Six years ago: World Peace Cookies, Salade Lyonnaise, Artichoke Ravioli and Leek and Mushroom Quiche
Lentil Soup with Sausage, Chard and Garlic
The original recipe calls for “4 large links of sweet Italian sausage” but we always make it with 2 and it feels like the right level; most of you have said the same over the years so I’ve adjusted the recipe accordingly. This works out to roughly 8 ounces of sausage meat.
One P.S. I have a weird aversion to overcooked greens in soups, so only added what I needed right before serving, into the portion we were going to eat. It kept them vibrant, and I kept the leftover greens for today’s eagerly anticipated leftovers.
InstantPot directions added December 2017!
- 1/2 cup olive oil, divided
- 2 large links (about 8 ounces) of sweet Italian sausage [see Note]
- 1 medium onion, diced
- 2 celery stalks, sliced or diced
- 2 medium carrots, peeled and sliced into half-moons or diced
- 4 cloves garlic, sliced (reserve half for later in recipe)
- Kosher salt
- A pinch of crushed red pepper flakes (optional)
- 1 cup brown lentils, sorted and rinsed
- 2 bay leaves
- 1 28-ounce can crushed tomatoes
- 6 cups water
- Freshly ground black pepper
- 3 to 4 cups shredded or thinly ribboned Swiss chard leaves or kale
- Grated Pecorino Romano cheese to finish
When the lentils are cooked, add the chard and cook until the leaves are tender, just a few minutes more. Discard the bay leaves.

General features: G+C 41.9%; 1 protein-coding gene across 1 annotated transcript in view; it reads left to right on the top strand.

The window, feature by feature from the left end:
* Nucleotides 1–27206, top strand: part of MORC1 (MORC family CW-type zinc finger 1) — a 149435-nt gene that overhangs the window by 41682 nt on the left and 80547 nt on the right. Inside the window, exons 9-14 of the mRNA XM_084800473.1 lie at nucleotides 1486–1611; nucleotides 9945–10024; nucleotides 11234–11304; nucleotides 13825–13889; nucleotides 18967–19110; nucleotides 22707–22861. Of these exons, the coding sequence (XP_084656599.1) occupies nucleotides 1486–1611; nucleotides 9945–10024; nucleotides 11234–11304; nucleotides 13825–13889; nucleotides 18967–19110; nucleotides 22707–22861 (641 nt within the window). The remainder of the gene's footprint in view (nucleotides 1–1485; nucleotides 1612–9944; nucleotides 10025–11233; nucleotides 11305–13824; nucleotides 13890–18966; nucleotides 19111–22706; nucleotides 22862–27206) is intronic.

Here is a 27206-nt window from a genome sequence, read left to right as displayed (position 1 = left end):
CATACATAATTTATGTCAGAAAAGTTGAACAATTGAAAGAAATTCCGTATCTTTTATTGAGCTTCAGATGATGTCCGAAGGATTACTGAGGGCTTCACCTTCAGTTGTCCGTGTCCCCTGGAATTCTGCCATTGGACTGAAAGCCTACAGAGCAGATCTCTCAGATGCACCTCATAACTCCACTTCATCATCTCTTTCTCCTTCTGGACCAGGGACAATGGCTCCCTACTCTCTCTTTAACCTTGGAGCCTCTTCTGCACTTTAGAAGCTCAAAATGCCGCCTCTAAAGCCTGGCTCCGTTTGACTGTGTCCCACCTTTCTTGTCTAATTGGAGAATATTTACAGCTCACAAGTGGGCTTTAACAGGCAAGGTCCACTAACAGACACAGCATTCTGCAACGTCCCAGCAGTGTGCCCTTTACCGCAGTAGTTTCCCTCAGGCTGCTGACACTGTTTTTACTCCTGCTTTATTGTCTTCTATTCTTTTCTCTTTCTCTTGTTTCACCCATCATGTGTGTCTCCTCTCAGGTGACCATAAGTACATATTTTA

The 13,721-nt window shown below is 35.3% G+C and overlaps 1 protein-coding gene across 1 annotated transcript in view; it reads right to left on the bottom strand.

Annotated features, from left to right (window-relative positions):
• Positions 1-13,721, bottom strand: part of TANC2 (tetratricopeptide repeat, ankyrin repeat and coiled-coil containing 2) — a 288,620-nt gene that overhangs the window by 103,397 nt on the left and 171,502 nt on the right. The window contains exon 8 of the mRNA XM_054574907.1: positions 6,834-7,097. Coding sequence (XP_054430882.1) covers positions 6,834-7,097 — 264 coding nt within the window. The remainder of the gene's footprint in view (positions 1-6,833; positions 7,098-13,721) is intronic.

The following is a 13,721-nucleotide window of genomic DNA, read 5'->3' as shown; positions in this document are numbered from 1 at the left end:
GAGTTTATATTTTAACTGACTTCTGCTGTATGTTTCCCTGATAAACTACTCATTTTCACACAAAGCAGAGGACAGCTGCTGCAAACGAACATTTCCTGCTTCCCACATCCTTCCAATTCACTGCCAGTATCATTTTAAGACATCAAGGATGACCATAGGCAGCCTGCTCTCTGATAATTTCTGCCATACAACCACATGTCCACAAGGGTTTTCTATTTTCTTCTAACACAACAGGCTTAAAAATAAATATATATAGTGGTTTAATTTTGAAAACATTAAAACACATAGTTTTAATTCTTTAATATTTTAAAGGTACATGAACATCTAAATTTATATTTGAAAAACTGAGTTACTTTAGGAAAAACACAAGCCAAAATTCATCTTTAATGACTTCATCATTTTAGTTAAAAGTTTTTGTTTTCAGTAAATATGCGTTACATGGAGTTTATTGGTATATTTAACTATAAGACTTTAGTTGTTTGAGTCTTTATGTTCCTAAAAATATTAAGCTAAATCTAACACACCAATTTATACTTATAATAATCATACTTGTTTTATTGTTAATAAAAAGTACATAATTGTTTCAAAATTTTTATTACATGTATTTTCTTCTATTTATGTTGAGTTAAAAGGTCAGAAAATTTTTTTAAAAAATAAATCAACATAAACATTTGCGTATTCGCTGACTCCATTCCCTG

In an InstantPot or electric multicooker: Proceed as written above, using the sauté function on high (I find this to be like medium-high on a stove) to cook the sausage and then vegetables. Once you’ve added the remaining ingredients, including dried lentils, lock the lid and set to high pressure for 15 minutes. Let it naturally release for at least 10 minutes (or longer, if you have time), to help keep the vegetables intact. You can manually release the rest. Use the sauté function on high again to bring it back to a simmer (this should be take no time at all) and add the greens; cook until wilted.
Both methods: To finish, divide soup among bowls, then add the remaining 1/4 cup olive oil and 2 garlic cloves to a small skillet (on the stove) and heat over medium until the garlic softens and hisses. Drizzle this over soup bowls, and top with fresh Romano, passing more at the table. Leftovers will keep for several days in the fridge.
(You could probably do this in an empty multicooker pot too but it feels faster and more efficient to do it on the stove.)